75. 75.
    Kotter MR, Setzu A, Sim FJ, Van Rooijen N,Franklin RJ (2001) Macrophage depletion impairs oligodendrocyte remyelination following lysolecithin-induced demyelination. Glia 35:204-212PubMedCrossRefGoogle Scholar
  76. 76.
    Lennon VA, Wingerchuk DM, Kryzer TJ, Pittock SJ, Lucchinetti CF, Fujihara K, Nakashima I, Weinshenker BG (2004) A serum autoantibody marker of neuromyelitis optica: distinction from multiple sclerosis. Lancet 364:2106-2112PubMedCrossRefGoogle Scholar
  77. 77.
    Lisak RP, Zweiman B, Blanchard N, Rorke LB (1983) Effect of treatment with Copolymer 1 (Cop-1) on the in vivo and in vitro manifestations of experimental allergic encephalomy- elitis (EAE). J Neurol Sci 62:281-293PubMedCrossRefGoogle Scholar
  78. 78.
    Liu S, Qu Y, Stewart TJ, Howard MJ, Chakrabortty S, Holekamp TF, McDonald JW (2000) Embryonic stem cells differentiate into oligodendrocytes and myelinate in culture and after spinal cord transplantation. Proc Natl Acad Sci U S A 97:6126-6131PubMedCrossRefGoogle Scholar
  79. 79.
    Lucchinetti C, Bruck W (2004) The pathology of primary progressive multiple sclerosis. Mult Scler 10 [Suppl 1]:S23-S30PubMedCrossRefGoogle Scholar
  80. 80.
    Lucchinetti C, Bruck W, Parisi J, Scheithauer B, Rodriguez M, Lassmann H (1999) A quan- titative analysis of oligodendrocytes in multiple sclerosis lesions. A study of 113 cases. Brain 122:2279-2295PubMedCrossRefGoogle Scholar
  81. 81.
    Lucchinetti C, Bruck W, Parisi J, Scheithauer B, Rodriguez M, Lassmann H (2000) Heterogeneity of multiple sclerosis lesions: implications for the pathogenesis of demyelination. Ann Neurol 47:707-717PubMedCrossRefGoogle Scholar
  82. 82.
    Lucchinetti CF, Brueck W, Rodriguez M, Lassmann H (1998) Multiple sclerosis: lessons from neuropathology. Semin Neurol 18:337-349PubMedCrossRefGoogle Scholar
  83. 83.
    Marta CB, Montano MB, Taylor CM, Taylor AL, Bansal R, Pfeiffer SE (2005) Signaling cascades activated upon antibody cross-linking of myelin oligodendrocyte glycoprotein: potential implications for multiple sclerosis. J Biol Chem 280:8985-8993PubMedCrossRefGoogle Scholar
  84. 84.
    Marta CB, Taylor CM, Coetzee T, Kim T, Winkler S, Bansal R, Pfeiffer SE (2003) Antibody cross-linking of myelin oligodendrocyte glycoprotein leads to its rapid repartitioning into detergent-insoluble fractions, and altered protein phosphorylation and cell morphology. J Neurosci 23:5461-5471PubMedGoogle Scholar
  85. 85.
    Mason JL, Toews A, Hostettler JD, Morell P, Suzuki K, Goldman JE, Matsushima GK (2004) Oligodendrocytes and progenitors become progressively depleted within chronically demyelinated lesions. Am J Pathol 164:1673-1682PubMedGoogle Scholar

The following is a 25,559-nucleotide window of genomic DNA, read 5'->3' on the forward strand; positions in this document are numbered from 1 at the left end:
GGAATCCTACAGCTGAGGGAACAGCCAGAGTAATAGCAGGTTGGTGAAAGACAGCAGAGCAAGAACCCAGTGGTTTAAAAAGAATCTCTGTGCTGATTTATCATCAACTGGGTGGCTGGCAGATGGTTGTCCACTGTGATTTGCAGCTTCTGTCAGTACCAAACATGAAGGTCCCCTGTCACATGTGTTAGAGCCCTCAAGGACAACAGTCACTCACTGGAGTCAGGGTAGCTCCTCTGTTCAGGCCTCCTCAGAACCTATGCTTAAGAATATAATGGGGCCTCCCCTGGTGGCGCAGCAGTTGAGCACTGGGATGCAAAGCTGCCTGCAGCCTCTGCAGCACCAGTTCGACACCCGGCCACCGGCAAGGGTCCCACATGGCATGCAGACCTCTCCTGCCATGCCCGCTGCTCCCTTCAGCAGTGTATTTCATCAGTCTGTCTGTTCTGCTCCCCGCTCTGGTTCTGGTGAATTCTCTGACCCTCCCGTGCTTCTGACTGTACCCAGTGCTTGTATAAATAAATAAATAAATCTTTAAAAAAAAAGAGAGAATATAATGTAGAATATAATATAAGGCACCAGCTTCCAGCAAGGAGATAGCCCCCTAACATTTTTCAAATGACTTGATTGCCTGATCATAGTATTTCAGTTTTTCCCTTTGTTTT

86. 86.
    Matthews AE, Weiss SR, Paterson Y (2002) Murine hepatitis virus - a model for virus- induced CNS demyelination. J Neurovirol 8:76-85PubMedCrossRefGoogle Scholar
  87. 87.
    Mayer M, Bhakoo K, Noble M (1994) Ciliary neurotrophic factor and leukemia inhibitory factor promote the generation, maturation and survival of oligodendrocytes in vitro. Development 120:143-153PubMedGoogle Scholar
  88. 88.
    McDonald JW, Liu XZ, Qu Y, Liu S, Mickey SK, Turetsky D, Gottlieb DI, Choi DW (1999) Transplanted embryonic stem cells survive, differentiate and promote recovery in injured rat spinal cord. Nat Med 5:1410-1412PubMedCrossRefGoogle Scholar
  89. 89.
    McGavern DB, Murray PD, Rivera-Quinones C, Schmelzer JD, Low PA, Rodriguez M (2000) Axonal loss results in spinal cord atrophy, electrophysiological abnormalities and neurological deficits following demyelination in a chronic inflammatory model of multiple sclerosis. Brain 123:519-531PubMedCrossRefGoogle Scholar
  90. 90.
    McMorris FA, Dubois-Dalcq M (1988) Insulin-like growth factor I promotes cell prolifera- tion and oligodendroglial commitment in rat glial progenitor cells developing in vitro. J Neurosci Res 21:199-209PubMedCrossRefGoogle Scholar
  91. 91.
    McMorris FA, Mozell RL, Carson MJ, Shinar Y, Meyer RD, Marchetti N (1993) Regulation of oligodendrocyte development and central nervous system myelination by insulin-like growth factors. Ann N Y Acad Sci 692:321-334PubMedCrossRefGoogle Scholar
  92. 92.
    McTigue DM, Horner PJ, Stokes BT, Gage FH (1998) Neurotrophin-3 and brain-derived neurotrophic factor induce oligodendrocyte proliferation and myelination of regenerating axons in the contused adult rat spinal cord. J Neurosci 18:5354-5365PubMedGoogle Scholar
  93. 93.
    Mews I, Bergmann M, Bunkowski S, Gullotta F, Bruck W (1998) Oligodendrocyte and axon pathology in clinically silent multiple sclerosis lesions. Mult Scler 4:55-62PubMedGoogle Scholar
  94. 94.
    Mezey E, Chandross KJ, Harta G, Maki RA, McKercher SR (2000) Turning blood into brain: cells bearing neuronal antigens generated in vivo from bone marrow. Science 290:1779-1782PubMedCrossRefGoogle Scholar